One Facebook user said: “Come on Lidl. Sort it out. You expect to be able to buy staples like eggs in the middle of the day. No pasta either. Poor.”

Another wrote: “I’ve just been to Lidl and there wasn’t a single egg to be had. Have I missed something?”


Sainsbury’s has not yet brought in a limit on egg boxes but has put up notices warning of supply issues.

People on social media have shared images of empty shelves with the signs on them.

One wrote: “What’s up with the price/lack of eggs? #EggShortage”

We’ve asked Sainsbury’s how many stores are affected, and if it plans to bring in any rationing, and will update this story when we hear back.


Shoppers have complained on Twitter and Facebook that they are unable to buy eggs at their local stores.

Photos shared show lots of empty shelves with out of stock signs.

One woman on Facebook said: “What’s happened to all of the eggs? Aldi or Tesco have none.”

While Twitter user wrote: “Tonight absolutely none left in our Tesco. #EggShortage”

We have asked Tesco if it plans to bring in rationing and will let you know when we hear back.


Shoppers in Aldi have experienced the same issue of shortage on shelves in some stores.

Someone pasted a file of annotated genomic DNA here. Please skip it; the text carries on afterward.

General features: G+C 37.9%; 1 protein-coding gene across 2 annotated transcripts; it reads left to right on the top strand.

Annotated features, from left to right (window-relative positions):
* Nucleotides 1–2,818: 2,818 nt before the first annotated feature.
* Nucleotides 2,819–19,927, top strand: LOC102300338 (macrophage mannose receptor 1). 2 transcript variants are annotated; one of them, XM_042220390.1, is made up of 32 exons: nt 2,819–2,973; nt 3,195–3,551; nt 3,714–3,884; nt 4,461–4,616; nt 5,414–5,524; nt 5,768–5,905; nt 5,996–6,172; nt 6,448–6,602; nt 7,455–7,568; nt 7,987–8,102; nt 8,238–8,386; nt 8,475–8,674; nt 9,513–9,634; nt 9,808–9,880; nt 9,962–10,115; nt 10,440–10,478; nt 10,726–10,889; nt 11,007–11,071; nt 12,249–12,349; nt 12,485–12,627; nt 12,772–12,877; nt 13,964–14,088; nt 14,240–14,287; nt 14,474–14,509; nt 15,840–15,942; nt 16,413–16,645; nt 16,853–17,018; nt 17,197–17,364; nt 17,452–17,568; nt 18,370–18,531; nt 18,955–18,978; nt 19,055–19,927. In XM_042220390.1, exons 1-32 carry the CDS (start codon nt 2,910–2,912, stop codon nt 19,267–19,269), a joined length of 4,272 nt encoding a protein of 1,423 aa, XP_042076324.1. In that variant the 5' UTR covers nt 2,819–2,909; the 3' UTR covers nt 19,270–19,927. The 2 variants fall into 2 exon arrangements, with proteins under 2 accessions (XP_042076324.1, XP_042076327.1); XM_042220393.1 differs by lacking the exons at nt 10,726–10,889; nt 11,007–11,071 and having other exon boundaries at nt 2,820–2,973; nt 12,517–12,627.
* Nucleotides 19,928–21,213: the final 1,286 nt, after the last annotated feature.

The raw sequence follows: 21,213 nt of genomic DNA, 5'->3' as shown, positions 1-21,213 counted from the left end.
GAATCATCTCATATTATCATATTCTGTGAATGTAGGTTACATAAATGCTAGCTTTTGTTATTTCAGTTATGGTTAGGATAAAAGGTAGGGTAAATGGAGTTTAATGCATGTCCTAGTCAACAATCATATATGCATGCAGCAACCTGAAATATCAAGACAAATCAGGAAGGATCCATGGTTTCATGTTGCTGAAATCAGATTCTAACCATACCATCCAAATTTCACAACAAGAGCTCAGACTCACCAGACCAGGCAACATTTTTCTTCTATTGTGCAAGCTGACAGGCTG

One Facebook user posted: “No eggs in Aldi! How weird is that?”

There were lots of comments from other shoppers saying they had experienced the same issues.

One said: “I went on Monday and they didn’t have any then.”

Another wrote: “None in Huddersfield either.”

We have reached out to Aldi for more information and asked if it plans to bring in any rationing.


Waitrose told The Sun that it is not experiencing any egg supply problems but is continuing to monitor the situation.


We have asked M&S if it is having any problems getting eggs into stores and if it will be placing limits on how many people can buy and will update this story when we hear back.


Co-op confirmed to The Sun that it is not rationing any purchases.

We’ve asked if it’s experiencing any supply issues and will update when we hear back.

Some shoppers said the supermarket didn’t appear to be having problems, with several people on Facebook saying it was the only place they could get any.

But another customer said they bought up the last eggs on the shelf after scouring several shops.

They wrote: “What on earth is going on with the egg situation?

“Been Aldi, Lidl, Tesco, Spar and finally got the last 2 boxes of eggs in the Co-op on Kingsway!”


Morrisons is not rationing eggs and told The Sun it is not experiencing any major supply issues.

Pub chain Wetherspoons has also been hit by shortages and is offering customers alternative items instead.

Andrew Opie, director of food and sustainability at the British Retail Consortium which represents supermarkets, told The Sun: “While avian flu has disrupted the supply of some egg ranges, retailers are experts at managing supply chains and are working hard to minimise impact on customers.

“Some stores have introduced temporary limits on the number of boxes customers can buy to ensure availability for everyone.”